Expressions

DescriptionBashMurex
Assignmentfoobar = $((1 + 2 * 3))foobar = 1 + 2 * 3 [2]
Comparison, string[ "$(command parameters...)" == "value" ]command(parameters...) == "value" [2] [7]

${command parameters...} == "value" [2] [5]
Comparison, numeric[ $integer -eq 5 ]$number == 5 [2]
Arithmeticecho $(( 1+2*3 ))1 + 2 * 3 [2]

out (1+2*3) [2] [5]
Supported data types1. String,
2. Integer
(all variables are strings)
1. String,
2. Integer,
3. Float (default number type),
4. Boolean
5. Array,
6. Object,
7. Null
(all variables can be treated as strings and/or their primitive)

Variables

DescriptionBashMurex
Assign a local variablelocal foo="bar"$foo = "bar" [2] [6]

out "bar" | set $foo
Assign a global variablefoo="bar"$GLOBAL.foo = "bar" [6]

out "bar" | global $foo
Assign an environmental variableexport foo="bar"export foo = "bar" [1] [2] [3]

$ENV.foo = "bar" [6]

out "bar" | export $foo [3]
Printing a variableecho "$foobar"out $foobar [5]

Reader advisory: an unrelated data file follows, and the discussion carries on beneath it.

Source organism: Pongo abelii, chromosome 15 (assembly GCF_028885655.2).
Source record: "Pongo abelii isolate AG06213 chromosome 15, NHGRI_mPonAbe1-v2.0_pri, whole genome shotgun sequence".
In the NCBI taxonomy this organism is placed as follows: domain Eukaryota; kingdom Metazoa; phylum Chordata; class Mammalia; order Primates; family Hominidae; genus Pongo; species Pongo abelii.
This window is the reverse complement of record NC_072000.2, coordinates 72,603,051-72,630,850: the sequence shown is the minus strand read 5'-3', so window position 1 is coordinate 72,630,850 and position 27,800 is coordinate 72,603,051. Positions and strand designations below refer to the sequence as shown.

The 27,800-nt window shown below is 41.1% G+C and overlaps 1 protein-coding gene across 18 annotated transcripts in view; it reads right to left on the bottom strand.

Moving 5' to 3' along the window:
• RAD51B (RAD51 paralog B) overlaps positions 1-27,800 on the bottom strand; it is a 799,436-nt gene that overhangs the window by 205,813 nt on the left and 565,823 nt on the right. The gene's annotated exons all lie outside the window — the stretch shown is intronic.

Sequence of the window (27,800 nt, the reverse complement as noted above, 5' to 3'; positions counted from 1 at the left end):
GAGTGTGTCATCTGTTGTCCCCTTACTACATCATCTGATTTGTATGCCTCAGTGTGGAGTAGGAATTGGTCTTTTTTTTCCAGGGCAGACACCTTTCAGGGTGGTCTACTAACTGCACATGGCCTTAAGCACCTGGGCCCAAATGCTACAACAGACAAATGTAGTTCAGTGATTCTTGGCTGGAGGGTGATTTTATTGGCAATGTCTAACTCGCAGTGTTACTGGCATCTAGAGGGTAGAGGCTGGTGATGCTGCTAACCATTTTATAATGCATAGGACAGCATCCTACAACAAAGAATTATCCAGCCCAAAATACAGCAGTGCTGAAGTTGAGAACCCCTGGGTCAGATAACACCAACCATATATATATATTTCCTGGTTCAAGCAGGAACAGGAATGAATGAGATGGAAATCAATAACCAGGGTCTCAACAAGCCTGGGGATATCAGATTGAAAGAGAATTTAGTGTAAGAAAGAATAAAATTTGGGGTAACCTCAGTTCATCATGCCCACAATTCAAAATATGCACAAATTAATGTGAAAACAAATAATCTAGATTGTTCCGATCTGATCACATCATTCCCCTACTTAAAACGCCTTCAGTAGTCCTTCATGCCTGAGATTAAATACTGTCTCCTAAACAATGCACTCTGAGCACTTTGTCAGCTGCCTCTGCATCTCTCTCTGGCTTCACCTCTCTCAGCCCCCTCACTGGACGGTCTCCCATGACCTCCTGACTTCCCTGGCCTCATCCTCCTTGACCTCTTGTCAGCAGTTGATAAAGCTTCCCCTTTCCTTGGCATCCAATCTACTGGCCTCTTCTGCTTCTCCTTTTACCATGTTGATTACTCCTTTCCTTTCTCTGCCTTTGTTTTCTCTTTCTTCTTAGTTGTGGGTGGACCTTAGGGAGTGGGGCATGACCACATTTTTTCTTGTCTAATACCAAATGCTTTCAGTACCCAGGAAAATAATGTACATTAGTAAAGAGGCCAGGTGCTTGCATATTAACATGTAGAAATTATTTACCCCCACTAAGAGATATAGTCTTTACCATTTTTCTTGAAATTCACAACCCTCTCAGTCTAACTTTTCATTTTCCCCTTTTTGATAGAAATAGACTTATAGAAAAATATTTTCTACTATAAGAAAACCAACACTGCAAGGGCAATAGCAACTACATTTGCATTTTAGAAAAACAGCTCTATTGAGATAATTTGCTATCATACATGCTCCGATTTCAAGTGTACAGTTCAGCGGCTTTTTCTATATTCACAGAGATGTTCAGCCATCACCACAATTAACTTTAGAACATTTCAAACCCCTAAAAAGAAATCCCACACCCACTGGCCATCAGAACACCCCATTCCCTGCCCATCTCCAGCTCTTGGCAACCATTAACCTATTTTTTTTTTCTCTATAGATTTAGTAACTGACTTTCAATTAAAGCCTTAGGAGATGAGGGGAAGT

$foobar

(variables don't need to be quoted in Murex)

Arrays

(eg arrays, lists)

DescriptionBashMurex
Creating an arrayarray_name=(value1 value2 value3)%[value1 value2 value3]

%[value1, value2, value3]

eg array_name = %[1, 2, 3],
eg %[hello world] | foreach { ... }
Accessing an array element${array_name[0]}$array_name[0] (immutable)

$array_name.0 (mutable) [5]

array | [0]
Printing multiple elementsecho ${array_name[1]} ${array_name[0]}@array_name[1 0]

array | [1 0]
Printing a range of elementsn/a@array_name[1..3]

array | [1..3]
Printing all elementsecho ${array_name[*]}@array_name
Iterating through an arrayfor item in array; do;
    $item
done;
array | foreach item { $item }

eg %[Tom Richard Sally] | foreach name { out "Hello $name" }

Objects

(eg JSON objects, maps, hashes, dictionaries)

DescriptionBashMurex
Creating an objectn/a%{ key: value, array: [1, 2, 3] } [2]

eg object_name = %{ key: val, arr: [1,3,3] }
eg %{ a:1, b:2, c:3 } | formap { ... }
Accessing an elementn/a$object_name[key] (immutable)

$object_name.key [5] (mutable)

object | [key]
Printing multiple elementsn/a$object_name[key1 key2]

object | [key1 key2]
Accessing a nested elementn/a$object_name[[.path.to.element]] (immutable) [4]

$object_name.path.to.element (mutable)

object | [[.path.to.element]] [4]

Iterating through an mapn/aobject | formap key value { $key; $value }